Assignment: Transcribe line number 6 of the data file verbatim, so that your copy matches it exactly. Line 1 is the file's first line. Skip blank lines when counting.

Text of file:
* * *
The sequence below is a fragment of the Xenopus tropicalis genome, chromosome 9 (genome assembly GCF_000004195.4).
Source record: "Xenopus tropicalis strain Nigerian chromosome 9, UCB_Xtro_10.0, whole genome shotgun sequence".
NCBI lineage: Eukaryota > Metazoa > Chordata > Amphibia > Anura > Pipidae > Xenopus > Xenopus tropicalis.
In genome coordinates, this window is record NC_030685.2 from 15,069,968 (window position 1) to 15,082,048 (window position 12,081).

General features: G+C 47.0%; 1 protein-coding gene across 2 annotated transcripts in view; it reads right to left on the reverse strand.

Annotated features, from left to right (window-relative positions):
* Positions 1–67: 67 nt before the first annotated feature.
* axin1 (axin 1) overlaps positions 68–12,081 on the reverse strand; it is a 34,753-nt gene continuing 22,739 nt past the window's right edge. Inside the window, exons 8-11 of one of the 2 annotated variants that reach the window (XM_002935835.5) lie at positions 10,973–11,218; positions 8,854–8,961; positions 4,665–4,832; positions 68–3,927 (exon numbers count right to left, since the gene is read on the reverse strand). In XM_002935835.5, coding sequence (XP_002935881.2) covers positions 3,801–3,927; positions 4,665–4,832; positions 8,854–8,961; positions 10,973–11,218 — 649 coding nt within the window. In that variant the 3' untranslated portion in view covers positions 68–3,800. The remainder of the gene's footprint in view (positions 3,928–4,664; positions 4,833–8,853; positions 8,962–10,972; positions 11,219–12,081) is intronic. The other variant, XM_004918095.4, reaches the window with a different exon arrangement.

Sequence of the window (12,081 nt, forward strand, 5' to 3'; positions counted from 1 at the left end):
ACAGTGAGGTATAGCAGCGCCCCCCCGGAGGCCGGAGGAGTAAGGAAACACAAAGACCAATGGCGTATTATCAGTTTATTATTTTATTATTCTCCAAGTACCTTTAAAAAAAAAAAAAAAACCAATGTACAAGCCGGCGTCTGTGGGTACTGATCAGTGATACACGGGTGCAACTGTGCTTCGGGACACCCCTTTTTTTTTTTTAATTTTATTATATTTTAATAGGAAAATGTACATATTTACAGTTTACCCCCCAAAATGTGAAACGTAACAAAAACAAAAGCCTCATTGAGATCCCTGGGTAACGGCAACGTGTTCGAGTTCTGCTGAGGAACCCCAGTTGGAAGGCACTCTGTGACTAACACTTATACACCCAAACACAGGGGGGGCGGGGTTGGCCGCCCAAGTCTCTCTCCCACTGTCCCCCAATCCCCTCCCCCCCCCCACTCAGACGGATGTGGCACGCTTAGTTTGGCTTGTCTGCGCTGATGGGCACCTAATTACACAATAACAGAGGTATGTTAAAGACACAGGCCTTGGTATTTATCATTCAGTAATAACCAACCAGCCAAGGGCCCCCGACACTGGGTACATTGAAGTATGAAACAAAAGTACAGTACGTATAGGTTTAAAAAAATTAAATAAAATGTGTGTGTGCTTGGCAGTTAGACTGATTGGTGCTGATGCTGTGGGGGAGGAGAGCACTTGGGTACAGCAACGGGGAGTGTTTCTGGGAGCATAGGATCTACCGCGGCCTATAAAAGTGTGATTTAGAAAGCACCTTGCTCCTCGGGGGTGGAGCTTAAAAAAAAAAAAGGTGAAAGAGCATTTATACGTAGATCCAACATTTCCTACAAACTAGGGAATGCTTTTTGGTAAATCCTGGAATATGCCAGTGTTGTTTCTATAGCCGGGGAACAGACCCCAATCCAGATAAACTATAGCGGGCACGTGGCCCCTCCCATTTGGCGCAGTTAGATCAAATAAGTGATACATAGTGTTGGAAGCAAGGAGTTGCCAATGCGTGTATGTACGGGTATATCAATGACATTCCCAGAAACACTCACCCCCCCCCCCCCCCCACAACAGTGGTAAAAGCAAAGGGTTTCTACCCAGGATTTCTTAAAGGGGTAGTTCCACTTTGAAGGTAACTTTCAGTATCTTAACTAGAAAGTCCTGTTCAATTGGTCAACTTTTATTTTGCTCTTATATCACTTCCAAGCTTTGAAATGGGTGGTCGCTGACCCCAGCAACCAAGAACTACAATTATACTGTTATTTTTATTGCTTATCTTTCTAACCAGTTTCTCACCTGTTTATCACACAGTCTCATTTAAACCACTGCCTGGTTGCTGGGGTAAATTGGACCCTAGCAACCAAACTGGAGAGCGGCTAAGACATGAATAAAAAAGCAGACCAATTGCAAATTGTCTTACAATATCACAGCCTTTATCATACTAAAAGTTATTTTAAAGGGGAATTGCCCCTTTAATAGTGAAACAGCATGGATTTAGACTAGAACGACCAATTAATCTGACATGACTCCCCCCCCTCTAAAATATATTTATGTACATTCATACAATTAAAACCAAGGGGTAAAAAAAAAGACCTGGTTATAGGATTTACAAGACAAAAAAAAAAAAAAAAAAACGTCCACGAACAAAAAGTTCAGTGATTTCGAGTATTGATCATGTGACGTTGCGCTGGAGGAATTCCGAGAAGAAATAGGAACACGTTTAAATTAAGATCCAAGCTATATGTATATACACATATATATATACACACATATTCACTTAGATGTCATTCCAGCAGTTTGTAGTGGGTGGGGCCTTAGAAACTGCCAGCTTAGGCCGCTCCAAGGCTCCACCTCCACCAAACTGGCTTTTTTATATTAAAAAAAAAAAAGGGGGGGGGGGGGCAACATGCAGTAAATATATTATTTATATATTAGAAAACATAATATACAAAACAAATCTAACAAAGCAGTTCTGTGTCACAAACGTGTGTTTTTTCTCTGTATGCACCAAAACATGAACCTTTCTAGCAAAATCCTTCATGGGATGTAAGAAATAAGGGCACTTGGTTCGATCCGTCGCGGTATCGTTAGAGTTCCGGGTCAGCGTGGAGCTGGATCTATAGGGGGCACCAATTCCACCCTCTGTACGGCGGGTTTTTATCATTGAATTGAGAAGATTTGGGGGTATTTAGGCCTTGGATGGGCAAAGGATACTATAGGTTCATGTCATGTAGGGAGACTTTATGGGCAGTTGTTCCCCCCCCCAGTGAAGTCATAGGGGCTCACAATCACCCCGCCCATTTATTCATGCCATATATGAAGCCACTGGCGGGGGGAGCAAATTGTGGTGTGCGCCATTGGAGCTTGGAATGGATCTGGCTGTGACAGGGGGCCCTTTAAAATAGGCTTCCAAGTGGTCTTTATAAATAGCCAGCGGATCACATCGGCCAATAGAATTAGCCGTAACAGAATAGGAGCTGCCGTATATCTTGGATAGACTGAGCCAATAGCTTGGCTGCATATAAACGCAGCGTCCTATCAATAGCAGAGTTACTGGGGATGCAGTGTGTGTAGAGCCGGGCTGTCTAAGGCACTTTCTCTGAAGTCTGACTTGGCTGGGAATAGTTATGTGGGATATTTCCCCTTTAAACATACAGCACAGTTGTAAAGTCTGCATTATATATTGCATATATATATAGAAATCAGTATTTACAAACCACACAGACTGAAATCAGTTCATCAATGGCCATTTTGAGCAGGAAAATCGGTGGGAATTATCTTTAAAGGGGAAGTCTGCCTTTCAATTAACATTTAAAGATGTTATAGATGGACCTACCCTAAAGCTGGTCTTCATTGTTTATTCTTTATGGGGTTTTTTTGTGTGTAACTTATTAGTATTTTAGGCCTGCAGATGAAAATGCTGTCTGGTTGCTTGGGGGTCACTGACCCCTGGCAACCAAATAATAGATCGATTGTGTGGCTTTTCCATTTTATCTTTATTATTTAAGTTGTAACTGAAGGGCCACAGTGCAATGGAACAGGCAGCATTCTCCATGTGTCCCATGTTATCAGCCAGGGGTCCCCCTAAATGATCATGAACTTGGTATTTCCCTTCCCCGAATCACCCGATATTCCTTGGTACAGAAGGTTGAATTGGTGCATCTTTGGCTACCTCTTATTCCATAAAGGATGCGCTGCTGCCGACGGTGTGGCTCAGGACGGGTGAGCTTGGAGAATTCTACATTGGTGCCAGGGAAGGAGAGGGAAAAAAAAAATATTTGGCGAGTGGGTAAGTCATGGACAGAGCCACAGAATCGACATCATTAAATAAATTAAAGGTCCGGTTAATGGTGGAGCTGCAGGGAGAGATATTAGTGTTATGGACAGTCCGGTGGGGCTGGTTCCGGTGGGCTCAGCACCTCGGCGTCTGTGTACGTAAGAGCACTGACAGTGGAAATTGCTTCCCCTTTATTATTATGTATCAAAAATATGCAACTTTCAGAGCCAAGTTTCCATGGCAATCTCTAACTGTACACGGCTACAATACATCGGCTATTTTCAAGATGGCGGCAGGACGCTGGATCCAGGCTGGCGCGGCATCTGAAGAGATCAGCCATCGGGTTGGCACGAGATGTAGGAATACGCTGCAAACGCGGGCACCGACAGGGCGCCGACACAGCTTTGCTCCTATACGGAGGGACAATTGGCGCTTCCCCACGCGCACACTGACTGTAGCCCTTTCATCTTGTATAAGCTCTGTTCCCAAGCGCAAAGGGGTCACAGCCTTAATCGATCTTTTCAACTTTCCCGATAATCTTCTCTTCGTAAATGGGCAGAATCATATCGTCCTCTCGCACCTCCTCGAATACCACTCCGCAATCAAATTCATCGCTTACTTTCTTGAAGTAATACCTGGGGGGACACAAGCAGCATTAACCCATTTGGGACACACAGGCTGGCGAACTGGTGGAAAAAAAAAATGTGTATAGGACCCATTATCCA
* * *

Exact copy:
Annotated features, from left to right (window-relative positions):